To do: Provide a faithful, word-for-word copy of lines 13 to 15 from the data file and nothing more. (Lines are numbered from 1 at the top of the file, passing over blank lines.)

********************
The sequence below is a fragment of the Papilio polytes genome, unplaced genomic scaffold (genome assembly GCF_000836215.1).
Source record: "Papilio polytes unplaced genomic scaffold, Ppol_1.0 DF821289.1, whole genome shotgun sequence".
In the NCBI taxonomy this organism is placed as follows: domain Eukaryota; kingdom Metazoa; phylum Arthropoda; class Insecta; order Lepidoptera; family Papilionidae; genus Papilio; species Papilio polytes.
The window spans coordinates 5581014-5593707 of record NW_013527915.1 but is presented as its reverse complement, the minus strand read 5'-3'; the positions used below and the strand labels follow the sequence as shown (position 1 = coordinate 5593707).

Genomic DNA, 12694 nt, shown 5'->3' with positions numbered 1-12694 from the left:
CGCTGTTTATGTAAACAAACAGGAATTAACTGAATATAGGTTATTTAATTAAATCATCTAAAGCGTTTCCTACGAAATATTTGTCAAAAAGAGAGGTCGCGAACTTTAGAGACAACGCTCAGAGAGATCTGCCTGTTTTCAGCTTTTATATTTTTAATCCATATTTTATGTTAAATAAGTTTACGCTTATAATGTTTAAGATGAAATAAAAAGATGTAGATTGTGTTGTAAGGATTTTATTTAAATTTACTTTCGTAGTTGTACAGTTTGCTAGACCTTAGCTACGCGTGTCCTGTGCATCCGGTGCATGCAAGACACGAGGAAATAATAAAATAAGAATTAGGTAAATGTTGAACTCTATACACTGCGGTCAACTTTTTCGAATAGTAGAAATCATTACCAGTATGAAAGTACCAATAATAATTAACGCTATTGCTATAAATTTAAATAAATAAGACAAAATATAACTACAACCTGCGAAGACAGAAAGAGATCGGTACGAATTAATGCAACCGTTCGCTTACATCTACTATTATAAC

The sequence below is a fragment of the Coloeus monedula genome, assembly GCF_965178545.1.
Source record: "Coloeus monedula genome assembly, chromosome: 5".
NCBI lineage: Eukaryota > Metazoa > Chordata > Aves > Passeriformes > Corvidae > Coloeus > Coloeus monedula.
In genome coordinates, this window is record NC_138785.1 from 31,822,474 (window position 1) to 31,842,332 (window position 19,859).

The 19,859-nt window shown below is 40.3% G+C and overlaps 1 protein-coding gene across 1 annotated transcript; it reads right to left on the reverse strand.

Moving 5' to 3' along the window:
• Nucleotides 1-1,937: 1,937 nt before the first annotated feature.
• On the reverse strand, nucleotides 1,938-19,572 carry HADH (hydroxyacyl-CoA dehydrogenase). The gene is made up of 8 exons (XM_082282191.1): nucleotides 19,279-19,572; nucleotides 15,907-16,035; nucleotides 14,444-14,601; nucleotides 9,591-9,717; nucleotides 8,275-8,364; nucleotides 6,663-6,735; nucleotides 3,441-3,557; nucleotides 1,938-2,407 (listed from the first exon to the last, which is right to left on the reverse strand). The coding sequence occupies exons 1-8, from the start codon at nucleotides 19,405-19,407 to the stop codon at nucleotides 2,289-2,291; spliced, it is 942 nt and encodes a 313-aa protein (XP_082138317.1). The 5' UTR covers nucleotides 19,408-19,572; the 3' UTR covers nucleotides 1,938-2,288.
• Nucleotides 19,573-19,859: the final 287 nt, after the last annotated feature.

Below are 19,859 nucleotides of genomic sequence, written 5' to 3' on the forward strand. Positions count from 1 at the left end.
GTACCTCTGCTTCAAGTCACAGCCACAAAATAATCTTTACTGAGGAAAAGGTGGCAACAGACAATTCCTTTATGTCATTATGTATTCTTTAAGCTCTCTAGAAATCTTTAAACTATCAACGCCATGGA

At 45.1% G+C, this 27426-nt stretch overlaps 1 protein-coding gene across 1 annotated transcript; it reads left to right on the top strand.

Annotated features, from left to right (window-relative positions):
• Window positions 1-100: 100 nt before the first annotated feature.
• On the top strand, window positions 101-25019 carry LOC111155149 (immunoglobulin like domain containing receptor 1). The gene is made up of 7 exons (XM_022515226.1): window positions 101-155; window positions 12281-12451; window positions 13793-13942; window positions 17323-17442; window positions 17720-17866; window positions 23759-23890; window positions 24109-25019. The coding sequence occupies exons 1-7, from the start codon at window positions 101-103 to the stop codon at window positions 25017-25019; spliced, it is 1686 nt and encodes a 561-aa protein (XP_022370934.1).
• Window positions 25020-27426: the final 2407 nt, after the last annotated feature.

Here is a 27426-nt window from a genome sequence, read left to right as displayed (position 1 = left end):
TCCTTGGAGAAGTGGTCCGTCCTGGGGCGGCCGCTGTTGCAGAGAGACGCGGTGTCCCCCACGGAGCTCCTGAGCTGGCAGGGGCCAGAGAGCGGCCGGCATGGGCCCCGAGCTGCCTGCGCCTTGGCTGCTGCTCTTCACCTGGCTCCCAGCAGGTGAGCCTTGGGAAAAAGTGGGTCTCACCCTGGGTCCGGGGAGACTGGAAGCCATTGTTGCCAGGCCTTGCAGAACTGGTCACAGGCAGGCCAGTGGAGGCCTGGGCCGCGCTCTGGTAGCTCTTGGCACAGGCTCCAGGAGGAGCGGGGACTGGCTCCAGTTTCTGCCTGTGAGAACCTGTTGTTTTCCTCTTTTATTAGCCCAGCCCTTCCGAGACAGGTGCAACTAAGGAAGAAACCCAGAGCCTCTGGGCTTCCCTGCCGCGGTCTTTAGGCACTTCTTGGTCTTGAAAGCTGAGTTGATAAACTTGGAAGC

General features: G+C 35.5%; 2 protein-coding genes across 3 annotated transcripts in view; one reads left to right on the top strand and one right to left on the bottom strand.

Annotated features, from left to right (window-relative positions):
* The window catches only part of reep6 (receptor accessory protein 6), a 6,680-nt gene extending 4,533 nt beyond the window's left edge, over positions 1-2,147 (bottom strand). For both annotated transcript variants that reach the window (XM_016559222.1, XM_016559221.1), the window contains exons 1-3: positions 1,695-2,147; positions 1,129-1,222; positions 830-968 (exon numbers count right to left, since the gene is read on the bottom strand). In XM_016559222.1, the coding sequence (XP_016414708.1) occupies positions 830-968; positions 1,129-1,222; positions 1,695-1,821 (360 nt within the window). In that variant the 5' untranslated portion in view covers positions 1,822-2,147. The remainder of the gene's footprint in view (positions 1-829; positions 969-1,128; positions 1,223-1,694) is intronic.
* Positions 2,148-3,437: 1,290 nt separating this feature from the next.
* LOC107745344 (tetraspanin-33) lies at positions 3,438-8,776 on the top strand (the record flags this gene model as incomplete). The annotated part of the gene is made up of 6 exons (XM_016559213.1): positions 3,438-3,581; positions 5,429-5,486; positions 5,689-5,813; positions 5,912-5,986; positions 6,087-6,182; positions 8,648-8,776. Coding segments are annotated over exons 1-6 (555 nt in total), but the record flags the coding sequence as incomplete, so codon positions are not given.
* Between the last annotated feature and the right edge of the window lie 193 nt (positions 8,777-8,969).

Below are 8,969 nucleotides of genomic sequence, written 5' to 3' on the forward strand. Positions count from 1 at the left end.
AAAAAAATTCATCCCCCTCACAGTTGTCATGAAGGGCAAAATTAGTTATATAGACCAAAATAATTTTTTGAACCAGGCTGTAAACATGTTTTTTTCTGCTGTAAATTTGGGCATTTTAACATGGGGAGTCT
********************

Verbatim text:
• Nucleotides 1-1,937: 1,937 nt before the first annotated feature.
• On the reverse strand, nucleotides 1,938-19,572 carry HADH (hydroxyacyl-CoA dehydrogenase). The gene is made up of 8 exons (XM_082282191.1): nucleotides 19,279-19,572; nucleotides 15,907-16,035; nucleotides 14,444-14,601; nucleotides 9,591-9,717; nucleotides 8,275-8,364; nucleotides 6,663-6,735; nucleotides 3,441-3,557; nucleotides 1,938-2,407 (listed from the first exon to the last, which is right to left on the reverse strand). The coding sequence occupies exons 1-8, from the start codon at nucleotides 19,405-19,407 to the stop codon at nucleotides 2,289-2,291; spliced, it is 942 nt and encodes a 313-aa protein (XP_082138317.1). The 5' UTR covers nucleotides 19,408-19,572; the 3' UTR covers nucleotides 1,938-2,288.
• Nucleotides 19,573-19,859: the final 287 nt, after the last annotated feature.